The most important aspect of this post was figuring out how to work in a shout-out for my current television obsession:The Great British Bake-Off. Unlike other shows that encourage backstabbing, panic, and screaming for a monetary prize, Bake-Off offers nothing more than the satisfaction of winning. It’s a kinder, gentler Twilight Zone sort of reality show. Contestants are friendly and quick to help each other. The judges offer advice and the hosts even lend helping hands (and freely graze on scraps left on benches). I especially love how bakes that fall on the floor are still judged for taste. Anyway, the show really highlights the joy of baking and isn’t that what baking should be about?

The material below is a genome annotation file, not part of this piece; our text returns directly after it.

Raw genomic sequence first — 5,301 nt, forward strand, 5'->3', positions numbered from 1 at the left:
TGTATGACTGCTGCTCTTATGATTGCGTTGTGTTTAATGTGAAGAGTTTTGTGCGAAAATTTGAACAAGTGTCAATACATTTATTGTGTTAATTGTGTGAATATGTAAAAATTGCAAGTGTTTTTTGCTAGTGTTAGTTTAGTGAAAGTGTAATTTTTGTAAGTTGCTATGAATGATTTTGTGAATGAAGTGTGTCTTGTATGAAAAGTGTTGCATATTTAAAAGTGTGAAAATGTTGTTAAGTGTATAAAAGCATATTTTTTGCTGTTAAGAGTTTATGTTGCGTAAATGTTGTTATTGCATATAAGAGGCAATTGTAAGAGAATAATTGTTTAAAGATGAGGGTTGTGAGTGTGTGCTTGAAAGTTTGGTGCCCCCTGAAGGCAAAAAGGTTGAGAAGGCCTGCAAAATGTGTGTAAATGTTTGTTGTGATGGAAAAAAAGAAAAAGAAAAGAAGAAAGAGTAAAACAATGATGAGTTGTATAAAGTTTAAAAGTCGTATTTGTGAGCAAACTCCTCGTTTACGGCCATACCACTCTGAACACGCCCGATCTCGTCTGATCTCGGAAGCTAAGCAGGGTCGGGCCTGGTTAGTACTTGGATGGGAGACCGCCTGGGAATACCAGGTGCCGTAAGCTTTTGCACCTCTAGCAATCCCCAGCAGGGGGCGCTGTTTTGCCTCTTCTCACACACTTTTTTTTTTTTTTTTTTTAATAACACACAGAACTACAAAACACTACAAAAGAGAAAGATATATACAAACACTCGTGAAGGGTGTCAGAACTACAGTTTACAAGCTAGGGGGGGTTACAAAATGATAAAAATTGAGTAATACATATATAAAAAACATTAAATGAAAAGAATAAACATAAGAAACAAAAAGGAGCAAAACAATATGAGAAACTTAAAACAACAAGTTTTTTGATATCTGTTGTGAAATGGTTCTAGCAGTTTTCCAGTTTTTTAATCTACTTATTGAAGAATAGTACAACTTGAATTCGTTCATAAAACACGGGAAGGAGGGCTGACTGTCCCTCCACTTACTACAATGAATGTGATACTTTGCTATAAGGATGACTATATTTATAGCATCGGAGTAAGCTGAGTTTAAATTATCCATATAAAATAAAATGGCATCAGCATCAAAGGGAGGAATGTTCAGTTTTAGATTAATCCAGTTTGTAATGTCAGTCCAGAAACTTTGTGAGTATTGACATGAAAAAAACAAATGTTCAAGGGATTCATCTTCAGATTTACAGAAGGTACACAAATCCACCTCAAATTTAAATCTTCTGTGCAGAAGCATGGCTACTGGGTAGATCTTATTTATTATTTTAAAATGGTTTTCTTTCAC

Speaking of the joy of baking, I suppose it’s time to get to the point.
This is one of the oldest cookbooks in the Museum collection. The New Process Catalogue & Cookbook is dated 1892 and cost only $1.50 when published. It belonged to Mrs Elza M Balliett of Chicago and if its extremely poor condition is any indication, Mrs Balliett used this book a lot.
What I love about vintage cookbooks is the solid practical advice for cooking timeless staple foods. There’s no need for specialty tools or hard-to-find ingredients, and the directions are not fussy. Sure, there are odd recipes for food no one makes anymore (hello, aspic and mustard pickles), but that’s what makes old cookbooks fun.
The Museum has a bunch of vintage cookbooks in the collection ranging from 1886- 1970. Come by and have a flick through. You might just get inspired to make something special.
Bonus: Mary Berry’s tiramisu cake recipe This recipe is not as complicated as it appears and ends up looking like a treat worthy of a special occasion. It tastes like a special occasion, too! Yay, I knew I could steer this back to Bake-Off.